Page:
2 years ago
Recently Carl watched our PingSkills Show on the relative age effect and decided to investigate further. He used a spreadsheet of 17585 ITTF players. Here's an email he sent us with some interesting findings. Thanks Carl!
I was able to get some results after quite some hours from analyzing the numbers. I decided to use the "ITTF Birthdays" spreadsheet, since I assumed that the 17585 players who's names are on that sheet are probably among the best in the world. This was a big array of data which was able to do the job. I will briefly explain to you what I chose to do to get to a valid conclusion.
The advantage for using that spreadsheet was that there is virtually no chance that the values we get from analyzing that data could be due to randomness, which allows to be much more certain of any potential values we get.
My purpose was to compare the average we get from the players' to the average that we would normally get in a normal population.
After some searching, I found that the average for the USA population, which, being big enough and well diverse, can be considered a good representation of the world's population. The average turned out to be 6.6127 Months.
I then proceeded to calculate the average for the 17585 players, and got an average of 6.10132.
At first, this might not seem a big difference, but in fact, after applying some formulas, it shows that 6.10132 is very different than 6.6127.
What helps us further appreciate the difference, is the ranking of the months according to births in each of them. With our reference population of the US, which is considered to be the "random" one, the order months sorted from most to least births is:
8 > 9 > 7 > 10 > 6 > 3 > 12 > 5 > 11 > 1 > 4 > 2
However, according to the birthdays on the ITTF list, we get:
1 > 8 > 7 > 3 > 5 > 2 > 9 > 10 > 4 > 6 > 11 > 12
So as you can see, the 1 moved all the way to first spot from 10th spot, which is huge!
Looking at the different proportions for each month also lets us notice that when comparing the "random" values to the ITTF ones, the first 4 months have seen a rise in their proportions, while the months 5 to 12 (except 7) have seen dips in their percentage. So for example, even though for the players, 9 still has more players than 4, the percentage for 9 has dipped, and that of 4 increased, but not enough to let 4 surpass 9.
So despite the fact that there are many more babies born in August than in January, the number of players born in January is still the biggest of them all!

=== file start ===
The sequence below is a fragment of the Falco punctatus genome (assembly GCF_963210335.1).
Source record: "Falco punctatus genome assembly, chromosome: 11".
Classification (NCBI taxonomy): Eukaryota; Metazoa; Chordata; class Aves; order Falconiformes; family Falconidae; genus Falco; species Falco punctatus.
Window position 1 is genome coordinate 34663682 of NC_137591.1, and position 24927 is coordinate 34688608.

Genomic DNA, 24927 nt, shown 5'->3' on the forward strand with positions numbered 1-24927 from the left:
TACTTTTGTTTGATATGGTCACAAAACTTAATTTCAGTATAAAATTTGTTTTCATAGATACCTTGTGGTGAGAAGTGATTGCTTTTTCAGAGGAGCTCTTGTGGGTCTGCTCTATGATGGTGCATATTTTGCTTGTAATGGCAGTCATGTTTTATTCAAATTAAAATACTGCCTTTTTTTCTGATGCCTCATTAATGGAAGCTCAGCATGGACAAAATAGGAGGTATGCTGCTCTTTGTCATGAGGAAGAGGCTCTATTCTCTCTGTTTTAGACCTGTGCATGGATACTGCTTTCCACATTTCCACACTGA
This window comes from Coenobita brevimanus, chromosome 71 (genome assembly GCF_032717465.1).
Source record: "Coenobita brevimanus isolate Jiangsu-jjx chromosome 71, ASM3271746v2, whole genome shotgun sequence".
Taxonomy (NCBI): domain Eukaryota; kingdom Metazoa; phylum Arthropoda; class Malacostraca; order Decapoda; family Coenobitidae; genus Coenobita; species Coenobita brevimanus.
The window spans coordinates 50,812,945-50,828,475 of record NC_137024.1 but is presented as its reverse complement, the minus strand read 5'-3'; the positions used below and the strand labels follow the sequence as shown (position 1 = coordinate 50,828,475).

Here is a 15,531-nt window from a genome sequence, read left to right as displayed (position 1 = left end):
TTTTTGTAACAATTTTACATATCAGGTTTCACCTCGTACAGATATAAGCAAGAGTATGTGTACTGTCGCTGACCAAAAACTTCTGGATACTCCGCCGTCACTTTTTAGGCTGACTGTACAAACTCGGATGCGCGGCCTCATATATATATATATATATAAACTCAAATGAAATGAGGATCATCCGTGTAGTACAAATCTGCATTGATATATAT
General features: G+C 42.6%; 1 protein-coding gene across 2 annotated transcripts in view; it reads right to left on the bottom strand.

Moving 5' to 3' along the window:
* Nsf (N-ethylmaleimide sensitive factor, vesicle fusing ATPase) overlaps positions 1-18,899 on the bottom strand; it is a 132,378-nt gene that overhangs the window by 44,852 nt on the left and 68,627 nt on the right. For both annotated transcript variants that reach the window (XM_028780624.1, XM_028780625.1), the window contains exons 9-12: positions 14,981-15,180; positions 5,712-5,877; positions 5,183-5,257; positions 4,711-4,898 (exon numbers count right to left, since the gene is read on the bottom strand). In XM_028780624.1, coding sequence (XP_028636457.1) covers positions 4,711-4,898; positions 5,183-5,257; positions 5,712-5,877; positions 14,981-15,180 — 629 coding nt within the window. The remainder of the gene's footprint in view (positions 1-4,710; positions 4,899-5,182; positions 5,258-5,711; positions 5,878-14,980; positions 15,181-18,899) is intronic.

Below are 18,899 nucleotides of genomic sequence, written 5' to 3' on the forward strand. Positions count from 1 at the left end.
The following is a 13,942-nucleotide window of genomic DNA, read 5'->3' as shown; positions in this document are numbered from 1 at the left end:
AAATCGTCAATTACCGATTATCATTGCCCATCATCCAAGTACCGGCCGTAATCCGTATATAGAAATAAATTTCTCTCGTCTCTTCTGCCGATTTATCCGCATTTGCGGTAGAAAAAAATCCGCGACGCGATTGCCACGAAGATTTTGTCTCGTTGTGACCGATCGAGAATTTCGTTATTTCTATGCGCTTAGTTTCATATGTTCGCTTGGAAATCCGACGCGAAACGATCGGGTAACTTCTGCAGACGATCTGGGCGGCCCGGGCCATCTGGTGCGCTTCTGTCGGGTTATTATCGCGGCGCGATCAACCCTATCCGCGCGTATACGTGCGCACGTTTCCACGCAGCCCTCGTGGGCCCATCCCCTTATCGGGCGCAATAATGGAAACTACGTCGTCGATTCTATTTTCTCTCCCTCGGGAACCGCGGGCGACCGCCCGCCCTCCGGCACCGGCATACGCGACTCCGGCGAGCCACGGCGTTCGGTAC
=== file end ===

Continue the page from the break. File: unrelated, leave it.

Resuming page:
This, of course, indicates that there is an outside factor that very much influences which players get into professional playing, which we can safely assume is the Relative Age Effect, since the early months, between 1 and 4, saw an important rise in their percentages compared to the actual population's birth percentage in that month.
When I first saw this result, I must say I was really surprised. I thought that the younger the player is, the quicker he can learn from those older players while having more time in the future to train, but it seems like it wasn't the case, and with a difference between 6.1 and 6.6, this shows that there is clearly an advantage for people simply born in earlier months.
What I plan on doing next is finding out how big or small that advantage actually is, and whether or not it could potentially be a factor to be taken into consideration when judging a player's performance.
Also, I am now very interested in doing the same analysis for multiple sports and even for school studies if I can find similar lists, and compare them with Table Tennis. Who knows, maybe this might lead to some interesting results about sports and performance overall.
Again, thank you so much for the video that you made, and for sparkling that small curiosity in me. Even if those results turn out to mean nothing, it's been an absolute pleasure being able to analyze them and share the results with you. I plan on continuing the analysis on Thursday after I get my exams out of the way, and will certainly keep you updated if you are interested!
With sincere appreciation,
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